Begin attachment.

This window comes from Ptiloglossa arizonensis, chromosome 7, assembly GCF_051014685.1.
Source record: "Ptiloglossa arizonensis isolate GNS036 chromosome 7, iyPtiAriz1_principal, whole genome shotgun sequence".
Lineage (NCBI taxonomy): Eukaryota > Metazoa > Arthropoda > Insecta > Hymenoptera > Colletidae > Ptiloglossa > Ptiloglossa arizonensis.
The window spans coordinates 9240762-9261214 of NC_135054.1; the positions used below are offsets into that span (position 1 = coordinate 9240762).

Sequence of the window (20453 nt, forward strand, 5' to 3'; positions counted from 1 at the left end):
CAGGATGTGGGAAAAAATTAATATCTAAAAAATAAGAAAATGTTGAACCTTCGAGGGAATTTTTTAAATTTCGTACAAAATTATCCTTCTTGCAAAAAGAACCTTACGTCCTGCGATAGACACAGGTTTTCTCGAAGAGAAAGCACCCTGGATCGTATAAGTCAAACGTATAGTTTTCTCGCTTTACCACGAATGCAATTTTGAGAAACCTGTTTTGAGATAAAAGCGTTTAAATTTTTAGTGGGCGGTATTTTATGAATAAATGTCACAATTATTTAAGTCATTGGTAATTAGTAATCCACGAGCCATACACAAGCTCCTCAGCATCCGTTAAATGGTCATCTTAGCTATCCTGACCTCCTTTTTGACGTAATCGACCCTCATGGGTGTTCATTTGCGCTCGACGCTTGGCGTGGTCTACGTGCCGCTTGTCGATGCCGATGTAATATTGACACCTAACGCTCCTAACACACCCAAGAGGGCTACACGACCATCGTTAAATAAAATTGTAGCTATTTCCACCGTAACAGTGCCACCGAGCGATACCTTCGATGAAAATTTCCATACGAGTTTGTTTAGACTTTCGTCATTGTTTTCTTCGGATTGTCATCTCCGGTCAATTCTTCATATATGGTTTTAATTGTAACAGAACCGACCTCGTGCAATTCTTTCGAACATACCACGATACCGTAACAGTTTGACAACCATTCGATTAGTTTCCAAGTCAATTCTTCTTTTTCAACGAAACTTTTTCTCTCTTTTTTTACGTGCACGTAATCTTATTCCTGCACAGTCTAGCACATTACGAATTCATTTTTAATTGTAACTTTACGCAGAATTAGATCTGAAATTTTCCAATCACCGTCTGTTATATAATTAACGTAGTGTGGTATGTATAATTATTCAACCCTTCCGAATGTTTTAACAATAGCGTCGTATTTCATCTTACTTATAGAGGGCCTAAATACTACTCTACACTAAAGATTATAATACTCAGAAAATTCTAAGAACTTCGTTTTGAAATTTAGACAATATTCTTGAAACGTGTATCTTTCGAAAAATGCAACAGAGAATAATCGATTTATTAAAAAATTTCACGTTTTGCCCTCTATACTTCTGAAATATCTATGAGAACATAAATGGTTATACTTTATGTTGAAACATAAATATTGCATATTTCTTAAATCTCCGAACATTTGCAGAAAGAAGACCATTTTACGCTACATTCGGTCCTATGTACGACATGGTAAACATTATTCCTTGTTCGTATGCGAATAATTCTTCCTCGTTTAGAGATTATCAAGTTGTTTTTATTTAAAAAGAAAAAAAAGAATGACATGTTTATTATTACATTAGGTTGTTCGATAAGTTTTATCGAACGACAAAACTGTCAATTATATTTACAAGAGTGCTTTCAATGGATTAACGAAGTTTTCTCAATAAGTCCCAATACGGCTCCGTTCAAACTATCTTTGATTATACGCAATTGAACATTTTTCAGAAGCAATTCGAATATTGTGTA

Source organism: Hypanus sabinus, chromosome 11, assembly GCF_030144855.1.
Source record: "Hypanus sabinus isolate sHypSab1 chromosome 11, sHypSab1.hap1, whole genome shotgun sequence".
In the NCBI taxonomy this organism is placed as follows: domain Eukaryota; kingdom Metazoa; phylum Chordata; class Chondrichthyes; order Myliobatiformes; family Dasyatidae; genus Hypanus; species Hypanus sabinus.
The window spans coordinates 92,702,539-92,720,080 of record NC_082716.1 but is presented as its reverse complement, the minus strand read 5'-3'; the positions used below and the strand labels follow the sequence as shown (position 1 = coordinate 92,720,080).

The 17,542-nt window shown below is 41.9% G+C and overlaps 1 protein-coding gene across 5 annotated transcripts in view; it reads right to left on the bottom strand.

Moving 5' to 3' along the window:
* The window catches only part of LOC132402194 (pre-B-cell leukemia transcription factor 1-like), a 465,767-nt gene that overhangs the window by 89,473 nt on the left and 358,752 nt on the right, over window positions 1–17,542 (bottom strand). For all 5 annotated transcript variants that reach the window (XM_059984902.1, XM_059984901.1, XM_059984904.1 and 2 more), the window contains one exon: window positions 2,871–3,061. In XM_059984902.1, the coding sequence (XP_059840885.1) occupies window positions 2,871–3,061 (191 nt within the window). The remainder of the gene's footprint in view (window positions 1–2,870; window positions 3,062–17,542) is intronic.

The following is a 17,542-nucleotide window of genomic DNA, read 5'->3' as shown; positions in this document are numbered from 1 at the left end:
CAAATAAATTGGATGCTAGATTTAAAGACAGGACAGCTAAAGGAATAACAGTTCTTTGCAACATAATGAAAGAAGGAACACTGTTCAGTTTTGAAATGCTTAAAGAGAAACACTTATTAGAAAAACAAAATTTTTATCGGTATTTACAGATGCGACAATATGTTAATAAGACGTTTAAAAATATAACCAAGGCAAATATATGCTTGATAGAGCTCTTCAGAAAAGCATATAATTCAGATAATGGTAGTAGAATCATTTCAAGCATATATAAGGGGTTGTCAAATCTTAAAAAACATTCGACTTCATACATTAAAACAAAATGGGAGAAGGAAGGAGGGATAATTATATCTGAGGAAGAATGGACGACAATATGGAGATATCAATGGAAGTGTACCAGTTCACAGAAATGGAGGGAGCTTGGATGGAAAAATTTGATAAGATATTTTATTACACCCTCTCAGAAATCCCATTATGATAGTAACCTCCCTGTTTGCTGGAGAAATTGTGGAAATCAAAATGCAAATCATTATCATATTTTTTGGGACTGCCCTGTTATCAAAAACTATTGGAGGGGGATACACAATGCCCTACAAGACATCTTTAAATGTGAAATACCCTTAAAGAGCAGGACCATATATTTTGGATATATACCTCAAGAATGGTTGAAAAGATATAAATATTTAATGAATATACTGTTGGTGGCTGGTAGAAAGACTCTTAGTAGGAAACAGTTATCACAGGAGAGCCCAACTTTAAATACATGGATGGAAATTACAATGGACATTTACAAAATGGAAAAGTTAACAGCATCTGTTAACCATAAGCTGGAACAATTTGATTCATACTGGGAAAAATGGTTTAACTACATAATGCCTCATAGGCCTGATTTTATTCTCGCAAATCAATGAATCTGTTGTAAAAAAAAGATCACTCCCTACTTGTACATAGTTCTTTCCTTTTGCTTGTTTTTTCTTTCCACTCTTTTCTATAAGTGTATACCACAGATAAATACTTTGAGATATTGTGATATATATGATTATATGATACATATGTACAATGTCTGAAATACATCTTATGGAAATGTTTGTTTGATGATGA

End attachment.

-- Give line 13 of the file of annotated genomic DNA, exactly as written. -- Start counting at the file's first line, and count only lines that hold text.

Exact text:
* The window catches only part of LOC132402194 (pre-B-cell leukemia transcription factor 1-like), a 465,767-nt gene that overhangs the window by 89,473 nt on the left and 358,752 nt on the right, over window positions 1–17,542 (bottom strand). For all 5 annotated transcript variants that reach the window (XM_059984902.1, XM_059984901.1, XM_059984904.1 and 2 more), the window contains one exon: window positions 2,871–3,061. In XM_059984902.1, the coding sequence (XP_059840885.1) occupies window positions 2,871–3,061 (191 nt within the window). The remainder of the gene's footprint in view (window positions 1–2,870; window positions 3,062–17,542) is intronic.